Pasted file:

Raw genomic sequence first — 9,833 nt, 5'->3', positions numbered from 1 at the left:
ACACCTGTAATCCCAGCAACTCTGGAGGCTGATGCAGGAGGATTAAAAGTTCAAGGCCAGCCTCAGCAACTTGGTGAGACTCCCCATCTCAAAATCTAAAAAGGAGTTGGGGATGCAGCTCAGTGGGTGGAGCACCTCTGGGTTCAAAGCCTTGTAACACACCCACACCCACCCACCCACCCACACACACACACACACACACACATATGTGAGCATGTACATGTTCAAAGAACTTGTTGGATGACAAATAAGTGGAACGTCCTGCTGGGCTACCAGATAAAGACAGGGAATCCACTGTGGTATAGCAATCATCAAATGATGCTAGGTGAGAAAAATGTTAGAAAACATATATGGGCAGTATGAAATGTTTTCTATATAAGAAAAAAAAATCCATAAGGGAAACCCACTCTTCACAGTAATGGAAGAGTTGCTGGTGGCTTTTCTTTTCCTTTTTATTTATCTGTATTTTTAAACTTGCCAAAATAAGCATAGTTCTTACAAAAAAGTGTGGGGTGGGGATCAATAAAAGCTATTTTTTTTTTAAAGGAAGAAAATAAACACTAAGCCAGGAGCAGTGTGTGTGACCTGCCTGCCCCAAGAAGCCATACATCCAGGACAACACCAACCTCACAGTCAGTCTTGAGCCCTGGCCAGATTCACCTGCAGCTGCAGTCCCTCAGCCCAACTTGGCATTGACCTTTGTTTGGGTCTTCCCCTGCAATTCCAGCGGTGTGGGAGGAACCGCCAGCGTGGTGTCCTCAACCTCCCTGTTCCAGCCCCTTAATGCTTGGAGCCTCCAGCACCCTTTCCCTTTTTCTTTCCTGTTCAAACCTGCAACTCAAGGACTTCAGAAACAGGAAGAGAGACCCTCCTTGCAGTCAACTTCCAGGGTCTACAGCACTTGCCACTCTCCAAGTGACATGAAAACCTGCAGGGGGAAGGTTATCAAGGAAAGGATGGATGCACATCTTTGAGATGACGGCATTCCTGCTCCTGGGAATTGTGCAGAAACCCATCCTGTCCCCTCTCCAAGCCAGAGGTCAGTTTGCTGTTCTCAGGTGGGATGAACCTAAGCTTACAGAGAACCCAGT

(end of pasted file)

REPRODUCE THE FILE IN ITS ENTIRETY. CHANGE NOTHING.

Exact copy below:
Raw genomic sequence first — 9,833 nt, 5'->3', positions numbered from 1 at the left:
ACACCTGTAATCCCAGCAACTCTGGAGGCTGATGCAGGAGGATTAAAAGTTCAAGGCCAGCCTCAGCAACTTGGTGAGACTCCCCATCTCAAAATCTAAAAAGGAGTTGGGGATGCAGCTCAGTGGGTGGAGCACCTCTGGGTTCAAAGCCTTGTAACACACCCACACCCACCCACCCACCCACACACACACACACACACACACATATGTGAGCATGTACATGTTCAAAGAACTTGTTGGATGACAAATAAGTGGAACGTCCTGCTGGGCTACCAGATAAAGACAGGGAATCCACTGTGGTATAGCAATCATCAAATGATGCTAGGTGAGAAAAATGTTAGAAAACATATATGGGCAGTATGAAATGTTTTCTATATAAGAAAAAAAAATCCATAAGGGAAACCCACTCTTCACAGTAATGGAAGAGTTGCTGGTGGCTTTTCTTTTCCTTTTTATTTATCTGTATTTTTAAACTTGCCAAAATAAGCATAGTTCTTACAAAAAAGTGTGGGGTGGGGATCAATAAAAGCTATTTTTTTTTTAAAGGAAGAAAATAAACACTAAGCCAGGAGCAGTGTGTGTGACCTGCCTGCCCCAAGAAGCCATACATCCAGGACAACACCAACCTCACAGTCAGTCTTGAGCCCTGGCCAGATTCACCTGCAGCTGCAGTCCCTCAGCCCAACTTGGCATTGACCTTTGTTTGGGTCTTCCCCTGCAATTCCAGCGGTGTGGGAGGAACCGCCAGCGTGGTGTCCTCAACCTCCCTGTTCCAGCCCCTTAATGCTTGGAGCCTCCAGCACCCTTTCCCTTTTTCTTTCCTGTTCAAACCTGCAACTCAAGGACTTCAGAAACAGGAAGAGAGACCCTCCTTGCAGTCAACTTCCAGGGTCTACAGCACTTGCCACTCTCCAAGTGACATGAAAACCTGCAGGGGGAAGGTTATCAAGGAAAGGATGGATGCACATCTTTGAGATGACGGCATTCCTGCTCCTGGGAATTGTGCAGAAACCCATCCTGTCCCCTCTCCAAGCCAGAGGTCAGTTTGCTGTTCTCAGGTGGGATGAACCTAAGCTTACAGAGAACCCAGT